# Thread: Coordinates where tangent line is vertical?

1. ## Coordinates where tangent line is vertical?

Hey anyone know how I can solve this?

The equation is (x^2)+2x+(y^4)+4y=5

How do I find the coordinates of the two points on the curve where the line tangent to the curve is vertical?

Also, is it possible for this curve to have a horizontal tangent line at the points where it intersects the x-axis? Why or why not?

Any explanations would be great so I could learn how to approach this problem in the future. Thanks!

2. Originally Posted by painterchica16
How do I find the coordinates of the two points on the curve where the line tangent to the curve is vertical?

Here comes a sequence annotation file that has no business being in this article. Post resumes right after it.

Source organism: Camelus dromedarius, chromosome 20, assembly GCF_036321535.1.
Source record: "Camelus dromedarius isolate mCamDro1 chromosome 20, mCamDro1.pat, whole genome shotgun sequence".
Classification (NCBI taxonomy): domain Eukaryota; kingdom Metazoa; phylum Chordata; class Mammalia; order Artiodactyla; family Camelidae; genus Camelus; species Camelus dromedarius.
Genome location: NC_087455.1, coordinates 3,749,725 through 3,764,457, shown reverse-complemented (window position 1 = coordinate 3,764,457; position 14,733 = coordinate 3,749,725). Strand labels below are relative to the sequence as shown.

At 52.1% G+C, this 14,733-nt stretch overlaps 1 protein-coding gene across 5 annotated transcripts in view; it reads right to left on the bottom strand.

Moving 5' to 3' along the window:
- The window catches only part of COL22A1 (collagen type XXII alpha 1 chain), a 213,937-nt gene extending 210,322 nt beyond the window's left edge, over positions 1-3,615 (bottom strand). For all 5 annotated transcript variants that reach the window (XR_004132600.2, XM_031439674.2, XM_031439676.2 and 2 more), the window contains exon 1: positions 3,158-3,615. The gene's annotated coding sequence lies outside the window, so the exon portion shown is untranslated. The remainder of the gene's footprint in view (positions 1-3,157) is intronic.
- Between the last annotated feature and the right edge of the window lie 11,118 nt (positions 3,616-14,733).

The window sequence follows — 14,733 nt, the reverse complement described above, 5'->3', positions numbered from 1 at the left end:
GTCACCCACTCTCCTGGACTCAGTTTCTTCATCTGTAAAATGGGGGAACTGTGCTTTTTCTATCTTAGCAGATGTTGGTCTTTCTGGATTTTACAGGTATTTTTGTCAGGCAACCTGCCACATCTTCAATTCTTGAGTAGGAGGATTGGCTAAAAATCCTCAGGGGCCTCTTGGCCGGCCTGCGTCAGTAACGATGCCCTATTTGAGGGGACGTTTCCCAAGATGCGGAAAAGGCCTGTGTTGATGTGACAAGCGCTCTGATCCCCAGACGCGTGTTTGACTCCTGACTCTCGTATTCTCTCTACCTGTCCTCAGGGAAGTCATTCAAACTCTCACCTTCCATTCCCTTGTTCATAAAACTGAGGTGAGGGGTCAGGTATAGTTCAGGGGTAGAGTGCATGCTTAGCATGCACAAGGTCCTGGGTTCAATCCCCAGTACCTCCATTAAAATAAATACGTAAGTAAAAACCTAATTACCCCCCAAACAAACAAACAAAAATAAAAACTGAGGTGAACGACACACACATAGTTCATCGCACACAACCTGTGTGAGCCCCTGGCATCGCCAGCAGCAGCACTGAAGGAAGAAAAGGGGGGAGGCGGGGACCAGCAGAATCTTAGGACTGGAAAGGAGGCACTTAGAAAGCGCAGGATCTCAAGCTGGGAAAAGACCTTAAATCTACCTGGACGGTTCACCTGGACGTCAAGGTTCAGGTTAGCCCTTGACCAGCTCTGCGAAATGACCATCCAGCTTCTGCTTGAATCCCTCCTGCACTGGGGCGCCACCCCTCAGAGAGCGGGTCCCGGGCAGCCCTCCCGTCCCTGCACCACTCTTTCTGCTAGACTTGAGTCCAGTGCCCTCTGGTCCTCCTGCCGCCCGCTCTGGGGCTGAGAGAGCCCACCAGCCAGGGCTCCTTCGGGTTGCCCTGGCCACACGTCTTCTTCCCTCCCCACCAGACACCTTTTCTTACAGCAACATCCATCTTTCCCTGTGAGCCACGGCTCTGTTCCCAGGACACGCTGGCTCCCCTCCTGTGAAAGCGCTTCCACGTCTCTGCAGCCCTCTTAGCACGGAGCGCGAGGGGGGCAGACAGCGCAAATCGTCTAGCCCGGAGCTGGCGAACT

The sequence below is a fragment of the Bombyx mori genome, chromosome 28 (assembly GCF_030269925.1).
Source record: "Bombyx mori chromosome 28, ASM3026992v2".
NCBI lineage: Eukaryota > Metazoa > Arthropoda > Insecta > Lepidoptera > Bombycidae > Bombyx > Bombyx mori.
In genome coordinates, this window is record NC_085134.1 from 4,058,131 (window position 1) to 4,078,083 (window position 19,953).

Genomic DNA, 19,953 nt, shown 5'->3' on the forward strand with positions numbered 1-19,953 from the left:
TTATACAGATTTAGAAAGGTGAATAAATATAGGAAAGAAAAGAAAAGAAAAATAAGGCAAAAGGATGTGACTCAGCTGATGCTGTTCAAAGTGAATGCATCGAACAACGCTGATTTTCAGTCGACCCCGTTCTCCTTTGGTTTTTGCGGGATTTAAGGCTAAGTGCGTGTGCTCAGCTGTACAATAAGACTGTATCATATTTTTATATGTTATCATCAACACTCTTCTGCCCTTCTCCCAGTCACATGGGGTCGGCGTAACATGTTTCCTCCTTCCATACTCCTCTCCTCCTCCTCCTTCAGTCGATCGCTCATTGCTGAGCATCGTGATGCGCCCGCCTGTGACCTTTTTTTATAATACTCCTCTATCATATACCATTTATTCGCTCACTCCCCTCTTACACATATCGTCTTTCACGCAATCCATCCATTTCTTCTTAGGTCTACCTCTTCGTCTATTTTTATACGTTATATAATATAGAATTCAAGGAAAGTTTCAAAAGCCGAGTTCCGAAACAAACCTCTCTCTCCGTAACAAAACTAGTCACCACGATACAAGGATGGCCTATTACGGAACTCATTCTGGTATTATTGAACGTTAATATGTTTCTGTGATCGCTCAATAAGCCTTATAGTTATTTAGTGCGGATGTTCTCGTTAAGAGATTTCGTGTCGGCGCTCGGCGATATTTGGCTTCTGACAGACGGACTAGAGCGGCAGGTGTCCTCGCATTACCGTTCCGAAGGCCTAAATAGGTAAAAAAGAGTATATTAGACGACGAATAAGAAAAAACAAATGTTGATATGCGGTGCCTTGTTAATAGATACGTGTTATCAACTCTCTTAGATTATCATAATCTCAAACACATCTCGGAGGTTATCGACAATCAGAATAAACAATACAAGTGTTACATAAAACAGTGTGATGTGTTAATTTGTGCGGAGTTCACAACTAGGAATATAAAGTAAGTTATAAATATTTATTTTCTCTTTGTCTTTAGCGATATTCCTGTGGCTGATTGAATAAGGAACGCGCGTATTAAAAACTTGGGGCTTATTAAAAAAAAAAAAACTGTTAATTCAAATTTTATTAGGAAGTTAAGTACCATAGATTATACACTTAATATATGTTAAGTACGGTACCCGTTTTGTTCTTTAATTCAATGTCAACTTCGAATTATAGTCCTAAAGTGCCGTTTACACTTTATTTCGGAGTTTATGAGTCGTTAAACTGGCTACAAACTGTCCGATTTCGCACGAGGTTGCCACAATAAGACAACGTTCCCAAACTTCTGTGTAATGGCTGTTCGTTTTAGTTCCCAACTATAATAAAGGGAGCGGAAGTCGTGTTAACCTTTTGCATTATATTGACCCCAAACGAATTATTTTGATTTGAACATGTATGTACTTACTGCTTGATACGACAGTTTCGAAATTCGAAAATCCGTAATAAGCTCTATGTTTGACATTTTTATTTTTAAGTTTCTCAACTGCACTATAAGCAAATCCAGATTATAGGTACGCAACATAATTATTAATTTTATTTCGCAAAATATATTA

$x^2 + 2x + y^4 + 4y = 5$

These would be the points at which x' = dx/dy = 0. Differentiating implicitly with respect to y, we have

$2xx' + 2x' + 4y^3 + 4 = 0$

$(2x + 2)x' = -4y^3 - 4$

$x' = \frac{-4y^3 - 4}{2x + 2}$

Setting $x' = 0$ yields

$\frac{-4y^3 - 4}{2x + 2} = 0 \implies -4y^3 - 4 = 0$

so $y^3 = -1$; y = -1.

Substituting back into the original equation,

$x^2 + 2x + (-1)^4 + 4(-1) = 5$

$x^2 + 2x + 1 - 4 = 5$

$x^2 + 2x - 8 = 0$

$(x + 4)(x - 2) = 0$

$x = -4, 2$

So the two points are (-4, -1), and (2, -1).